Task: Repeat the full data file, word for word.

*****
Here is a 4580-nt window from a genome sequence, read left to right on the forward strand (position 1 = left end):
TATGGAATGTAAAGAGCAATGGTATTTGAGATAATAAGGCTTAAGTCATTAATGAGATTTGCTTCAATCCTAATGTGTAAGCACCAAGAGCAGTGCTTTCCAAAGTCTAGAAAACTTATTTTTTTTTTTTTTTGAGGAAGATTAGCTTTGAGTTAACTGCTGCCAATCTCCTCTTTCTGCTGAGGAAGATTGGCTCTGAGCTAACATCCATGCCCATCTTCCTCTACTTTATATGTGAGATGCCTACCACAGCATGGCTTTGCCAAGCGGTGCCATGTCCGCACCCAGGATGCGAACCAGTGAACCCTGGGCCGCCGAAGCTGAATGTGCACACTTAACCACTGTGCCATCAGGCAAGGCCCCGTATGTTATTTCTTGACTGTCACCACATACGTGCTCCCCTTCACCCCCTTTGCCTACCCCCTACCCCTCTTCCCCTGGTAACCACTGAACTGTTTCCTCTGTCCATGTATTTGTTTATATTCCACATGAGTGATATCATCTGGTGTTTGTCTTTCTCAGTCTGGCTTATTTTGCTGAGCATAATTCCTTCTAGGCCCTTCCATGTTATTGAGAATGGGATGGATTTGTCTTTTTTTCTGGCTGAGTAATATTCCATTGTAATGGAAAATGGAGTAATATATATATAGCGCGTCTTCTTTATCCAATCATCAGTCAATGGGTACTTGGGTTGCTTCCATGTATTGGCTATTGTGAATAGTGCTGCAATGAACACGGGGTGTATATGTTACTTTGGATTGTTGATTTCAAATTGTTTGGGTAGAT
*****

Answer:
Here is a 4580-nt window from a genome sequence, read left to right on the forward strand (position 1 = left end):
TATGGAATGTAAAGAGCAATGGTATTTGAGATAATAAGGCTTAAGTCATTAATGAGATTTGCTTCAATCCTAATGTGTAAGCACCAAGAGCAGTGCTTTCCAAAGTCTAGAAAACTTATTTTTTTTTTTTTTTGAGGAAGATTAGCTTTGAGTTAACTGCTGCCAATCTCCTCTTTCTGCTGAGGAAGATTGGCTCTGAGCTAACATCCATGCCCATCTTCCTCTACTTTATATGTGAGATGCCTACCACAGCATGGCTTTGCCAAGCGGTGCCATGTCCGCACCCAGGATGCGAACCAGTGAACCCTGGGCCGCCGAAGCTGAATGTGCACACTTAACCACTGTGCCATCAGGCAAGGCCCCGTATGTTATTTCTTGACTGTCACCACATACGTGCTCCCCTTCACCCCCTTTGCCTACCCCCTACCCCTCTTCCCCTGGTAACCACTGAACTGTTTCCTCTGTCCATGTATTTGTTTATATTCCACATGAGTGATATCATCTGGTGTTTGTCTTTCTCAGTCTGGCTTATTTTGCTGAGCATAATTCCTTCTAGGCCCTTCCATGTTATTGAGAATGGGATGGATTTGTCTTTTTTTCTGGCTGAGTAATATTCCATTGTAATGGAAAATGGAGTAATATATATATAGCGCGTCTTCTTTATCCAATCATCAGTCAATGGGTACTTGGGTTGCTTCCATGTATTGGCTATTGTGAATAGTGCTGCAATGAACACGGGGTGTATATGTTACTTTGGATTGTTGATTTCAAATTGTTTGGGTAGAT